The extra cost of diesel compared to petrol has reached a new high of nearly 25p per litre.
Latest Government figures show the average price of a litre of diesel is 188.9p.
That is 24.5p more expensive than petrol, which stands at 164.4p per litre.
Analysis by the PA news agency found this is the largest price difference in records dating back to June 2003.
Diesel has typically cost around 5p per litre more than petrol since then.
Steve Gooding, director of the RAC Foundation, warned that diesel could become even more expensive in the short-term.
He said: “The situation for diesel drivers is grim and unlikely to improve in the weeks ahead. In fact, it could deteriorate.
“Already, drivers of average-sized diesel cars are paying around £105 every time they fill up, about £14 more than those people with similar-sized petrol cars at the neighbouring pump.”
With the UK’s 4.5 million-strong fleet of vans and half a million HGVs running almost exclusively on diesel, Mr Gooding said companies’ rising costs will “inevitably be passed on” to consumers.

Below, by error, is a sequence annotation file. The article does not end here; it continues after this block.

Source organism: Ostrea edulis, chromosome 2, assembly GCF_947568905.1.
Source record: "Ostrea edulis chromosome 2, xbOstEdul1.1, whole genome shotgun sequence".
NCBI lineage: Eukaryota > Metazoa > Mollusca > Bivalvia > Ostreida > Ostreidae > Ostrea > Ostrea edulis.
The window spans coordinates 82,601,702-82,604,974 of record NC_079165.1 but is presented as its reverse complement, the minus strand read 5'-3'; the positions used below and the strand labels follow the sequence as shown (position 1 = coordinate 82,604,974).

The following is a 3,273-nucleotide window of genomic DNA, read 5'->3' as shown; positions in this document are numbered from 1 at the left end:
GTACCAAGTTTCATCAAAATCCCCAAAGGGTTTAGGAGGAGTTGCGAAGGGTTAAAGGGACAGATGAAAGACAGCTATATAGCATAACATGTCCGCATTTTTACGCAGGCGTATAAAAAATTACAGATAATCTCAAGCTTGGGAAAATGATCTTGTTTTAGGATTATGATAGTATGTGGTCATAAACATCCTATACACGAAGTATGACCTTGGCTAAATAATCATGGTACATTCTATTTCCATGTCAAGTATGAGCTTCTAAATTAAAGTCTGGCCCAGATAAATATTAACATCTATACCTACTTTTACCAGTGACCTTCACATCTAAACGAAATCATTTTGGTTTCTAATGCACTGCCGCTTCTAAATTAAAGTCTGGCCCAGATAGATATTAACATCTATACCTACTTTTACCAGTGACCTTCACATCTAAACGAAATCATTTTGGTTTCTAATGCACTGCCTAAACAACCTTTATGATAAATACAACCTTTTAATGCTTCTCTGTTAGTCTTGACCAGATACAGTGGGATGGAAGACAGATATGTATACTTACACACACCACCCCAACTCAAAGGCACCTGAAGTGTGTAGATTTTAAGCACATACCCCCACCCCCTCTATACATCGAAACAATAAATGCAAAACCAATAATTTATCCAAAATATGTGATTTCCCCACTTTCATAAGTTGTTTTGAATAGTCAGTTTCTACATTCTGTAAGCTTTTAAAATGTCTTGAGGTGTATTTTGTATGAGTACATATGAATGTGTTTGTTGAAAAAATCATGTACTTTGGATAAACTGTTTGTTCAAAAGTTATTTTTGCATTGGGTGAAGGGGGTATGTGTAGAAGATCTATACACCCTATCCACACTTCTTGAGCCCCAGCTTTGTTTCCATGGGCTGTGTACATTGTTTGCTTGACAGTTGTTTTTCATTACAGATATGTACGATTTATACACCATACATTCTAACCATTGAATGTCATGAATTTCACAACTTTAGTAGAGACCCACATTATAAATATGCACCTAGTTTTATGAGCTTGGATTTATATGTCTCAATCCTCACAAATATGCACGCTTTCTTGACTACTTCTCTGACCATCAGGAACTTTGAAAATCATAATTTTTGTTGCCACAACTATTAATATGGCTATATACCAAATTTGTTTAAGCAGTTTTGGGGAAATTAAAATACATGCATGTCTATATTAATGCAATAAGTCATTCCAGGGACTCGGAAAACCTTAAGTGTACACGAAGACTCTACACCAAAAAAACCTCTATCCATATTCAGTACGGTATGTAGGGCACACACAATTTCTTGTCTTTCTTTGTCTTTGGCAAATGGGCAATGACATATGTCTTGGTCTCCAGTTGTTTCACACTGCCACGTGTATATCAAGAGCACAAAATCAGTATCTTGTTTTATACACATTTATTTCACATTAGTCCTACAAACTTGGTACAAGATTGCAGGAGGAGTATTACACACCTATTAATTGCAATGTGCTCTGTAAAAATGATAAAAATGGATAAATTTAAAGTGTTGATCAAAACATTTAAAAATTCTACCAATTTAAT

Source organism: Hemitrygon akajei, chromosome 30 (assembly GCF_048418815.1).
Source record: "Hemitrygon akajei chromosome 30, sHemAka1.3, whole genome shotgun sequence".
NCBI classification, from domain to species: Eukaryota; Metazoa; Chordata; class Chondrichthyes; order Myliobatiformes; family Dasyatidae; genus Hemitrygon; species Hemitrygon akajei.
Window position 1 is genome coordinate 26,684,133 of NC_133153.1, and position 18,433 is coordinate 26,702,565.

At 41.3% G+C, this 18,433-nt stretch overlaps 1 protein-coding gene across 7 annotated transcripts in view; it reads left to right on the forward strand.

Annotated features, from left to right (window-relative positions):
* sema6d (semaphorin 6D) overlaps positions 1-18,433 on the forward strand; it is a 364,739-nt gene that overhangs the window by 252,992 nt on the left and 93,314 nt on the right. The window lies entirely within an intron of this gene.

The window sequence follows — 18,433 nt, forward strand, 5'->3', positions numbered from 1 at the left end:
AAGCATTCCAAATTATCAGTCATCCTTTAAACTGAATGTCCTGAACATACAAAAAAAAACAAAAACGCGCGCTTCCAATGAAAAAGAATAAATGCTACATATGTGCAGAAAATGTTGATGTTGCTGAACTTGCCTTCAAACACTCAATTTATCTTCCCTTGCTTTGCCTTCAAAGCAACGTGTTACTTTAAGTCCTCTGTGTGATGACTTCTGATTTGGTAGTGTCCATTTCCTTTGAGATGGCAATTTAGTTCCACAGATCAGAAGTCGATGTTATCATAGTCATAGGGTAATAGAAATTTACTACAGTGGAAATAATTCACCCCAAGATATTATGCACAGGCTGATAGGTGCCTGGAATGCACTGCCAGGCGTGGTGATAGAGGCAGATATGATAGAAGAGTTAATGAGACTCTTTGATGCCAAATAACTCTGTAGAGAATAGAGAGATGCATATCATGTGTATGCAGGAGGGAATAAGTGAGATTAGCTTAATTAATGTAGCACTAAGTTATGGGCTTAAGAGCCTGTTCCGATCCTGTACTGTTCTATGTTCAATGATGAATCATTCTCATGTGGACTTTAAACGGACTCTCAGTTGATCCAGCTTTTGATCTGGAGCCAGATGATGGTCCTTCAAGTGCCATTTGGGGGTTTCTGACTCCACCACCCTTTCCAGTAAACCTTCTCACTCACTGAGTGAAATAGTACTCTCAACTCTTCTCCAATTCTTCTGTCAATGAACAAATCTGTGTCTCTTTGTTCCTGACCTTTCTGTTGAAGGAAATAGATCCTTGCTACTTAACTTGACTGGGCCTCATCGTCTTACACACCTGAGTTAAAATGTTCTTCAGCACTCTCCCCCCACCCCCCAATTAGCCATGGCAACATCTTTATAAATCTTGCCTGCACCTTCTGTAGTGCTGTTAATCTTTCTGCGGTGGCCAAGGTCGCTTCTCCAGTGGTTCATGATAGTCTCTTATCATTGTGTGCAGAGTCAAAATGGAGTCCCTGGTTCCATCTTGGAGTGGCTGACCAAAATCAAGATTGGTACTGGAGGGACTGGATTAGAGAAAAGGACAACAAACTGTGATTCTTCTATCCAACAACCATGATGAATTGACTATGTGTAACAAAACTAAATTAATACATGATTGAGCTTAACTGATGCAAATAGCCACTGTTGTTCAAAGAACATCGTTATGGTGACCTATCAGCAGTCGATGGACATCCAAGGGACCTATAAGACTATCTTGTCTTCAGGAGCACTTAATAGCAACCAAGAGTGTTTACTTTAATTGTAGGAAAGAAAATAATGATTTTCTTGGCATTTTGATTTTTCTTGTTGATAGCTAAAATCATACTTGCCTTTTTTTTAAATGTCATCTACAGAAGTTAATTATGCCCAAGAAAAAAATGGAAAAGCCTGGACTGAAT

Mr Gooding said the impact on diesel supplies from the war in Ukraine is being compounded during the colder months as many countries use the fuel for heating and power generation, pushing up demand.
He added that the situation “could get worse” once the European Union’s ban on importing Russian oil products comes into force on February 5 next year as stock will need to be purchased from further afield.
The Office for Budget Responsibility (OBR) said on Thursday that a “planned 23% increase” in fuel duty in March 2023 will add around 12p per litre to pump prices.
The figure is based on a combination of the scheduled end of the 5p cut in duty, and the long-standing policy of duty rising in line with the RPI rate of inflation.
But chancellors have repeatedly frozen duty, and the Treasury insisted a final decision on the rate would not be taken until the next budget in the spring.